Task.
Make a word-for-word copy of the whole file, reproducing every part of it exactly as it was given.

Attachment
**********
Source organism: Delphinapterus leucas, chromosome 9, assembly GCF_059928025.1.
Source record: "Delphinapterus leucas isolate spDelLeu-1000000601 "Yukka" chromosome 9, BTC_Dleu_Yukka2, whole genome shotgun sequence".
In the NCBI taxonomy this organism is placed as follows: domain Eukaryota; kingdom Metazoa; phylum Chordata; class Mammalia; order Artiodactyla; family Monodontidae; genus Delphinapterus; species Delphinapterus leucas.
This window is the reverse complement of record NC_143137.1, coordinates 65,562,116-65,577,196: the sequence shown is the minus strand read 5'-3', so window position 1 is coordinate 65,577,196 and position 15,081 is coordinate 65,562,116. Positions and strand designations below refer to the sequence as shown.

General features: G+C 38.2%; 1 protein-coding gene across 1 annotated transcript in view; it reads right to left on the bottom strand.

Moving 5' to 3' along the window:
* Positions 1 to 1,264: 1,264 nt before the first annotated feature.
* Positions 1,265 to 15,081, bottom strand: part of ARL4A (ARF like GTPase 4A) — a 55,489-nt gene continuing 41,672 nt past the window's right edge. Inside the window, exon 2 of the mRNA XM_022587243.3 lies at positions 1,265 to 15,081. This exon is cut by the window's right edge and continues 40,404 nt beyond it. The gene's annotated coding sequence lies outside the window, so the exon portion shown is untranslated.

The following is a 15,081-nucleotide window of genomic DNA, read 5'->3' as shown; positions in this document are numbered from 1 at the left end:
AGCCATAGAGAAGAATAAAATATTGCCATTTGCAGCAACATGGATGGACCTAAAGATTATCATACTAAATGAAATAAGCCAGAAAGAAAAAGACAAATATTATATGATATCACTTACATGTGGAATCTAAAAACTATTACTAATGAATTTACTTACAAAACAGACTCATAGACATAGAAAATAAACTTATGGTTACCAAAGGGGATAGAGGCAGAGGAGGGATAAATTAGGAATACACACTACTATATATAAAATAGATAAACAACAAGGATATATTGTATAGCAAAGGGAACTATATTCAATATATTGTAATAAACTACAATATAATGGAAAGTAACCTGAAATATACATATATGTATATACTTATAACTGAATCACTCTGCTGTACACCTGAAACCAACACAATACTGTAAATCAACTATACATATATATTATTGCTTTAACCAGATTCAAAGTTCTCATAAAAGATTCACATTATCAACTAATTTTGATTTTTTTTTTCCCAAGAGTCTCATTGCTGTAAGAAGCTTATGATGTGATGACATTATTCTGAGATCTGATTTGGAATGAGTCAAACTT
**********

Source organism: Delphinapterus leucas, chromosome 9, assembly GCF_059928025.1.
Source record: "Delphinapterus leucas isolate spDelLeu-1000000601 "Yukka" chromosome 9, BTC_Dleu_Yukka2, whole genome shotgun sequence".
In the NCBI taxonomy this organism is placed as follows: domain Eukaryota; kingdom Metazoa; phylum Chordata; class Mammalia; order Artiodactyla; family Monodontidae; genus Delphinapterus; species Delphinapterus leucas.
This window is the reverse complement of record NC_143137.1, coordinates 65,562,116-65,577,196: the sequence shown is the minus strand read 5'-3', so window position 1 is coordinate 65,577,196 and position 15,081 is coordinate 65,562,116. Positions and strand designations below refer to the sequence as shown.

General features: G+C 38.2%; 1 protein-coding gene across 1 annotated transcript in view; it reads right to left on the bottom strand.

Moving 5' to 3' along the window:
* Positions 1 to 1,264: 1,264 nt before the first annotated feature.
* Positions 1,265 to 15,081, bottom strand: part of ARL4A (ARF like GTPase 4A) — a 55,489-nt gene continuing 41,672 nt past the window's right edge. Inside the window, exon 2 of the mRNA XM_022587243.3 lies at positions 1,265 to 15,081. This exon is cut by the window's right edge and continues 40,404 nt beyond it. The gene's annotated coding sequence lies outside the window, so the exon portion shown is untranslated.

The following is a 15,081-nucleotide window of genomic DNA, read 5'->3' as shown; positions in this document are numbered from 1 at the left end:
AGCCATAGAGAAGAATAAAATATTGCCATTTGCAGCAACATGGATGGACCTAAAGATTATCATACTAAATGAAATAAGCCAGAAAGAAAAAGACAAATATTATATGATATCACTTACATGTGGAATCTAAAAACTATTACTAATGAATTTACTTACAAAACAGACTCATAGACATAGAAAATAAACTTATGGTTACCAAAGGGGATAGAGGCAGAGGAGGGATAAATTAGGAATACACACTACTATATATAAAATAGATAAACAACAAGGATATATTGTATAGCAAAGGGAACTATATTCAATATATTGTAATAAACTACAATATAATGGAAAGTAACCTGAAATATACATATATGTATATACTTATAACTGAATCACTCTGCTGTACACCTGAAACCAACACAATACTGTAAATCAACTATACATATATATTATTGCTTTAACCAGATTCAAAGTTCTCATAAAAGATTCACATTATCAACTAATTTTGATTTTTTTTTTCCCAAGAGTCTCATTGCTGTAAGAAGCTTATGATGTGATGACATTATTCTGAGATCTGATTTGGAATGAGTCAAACTT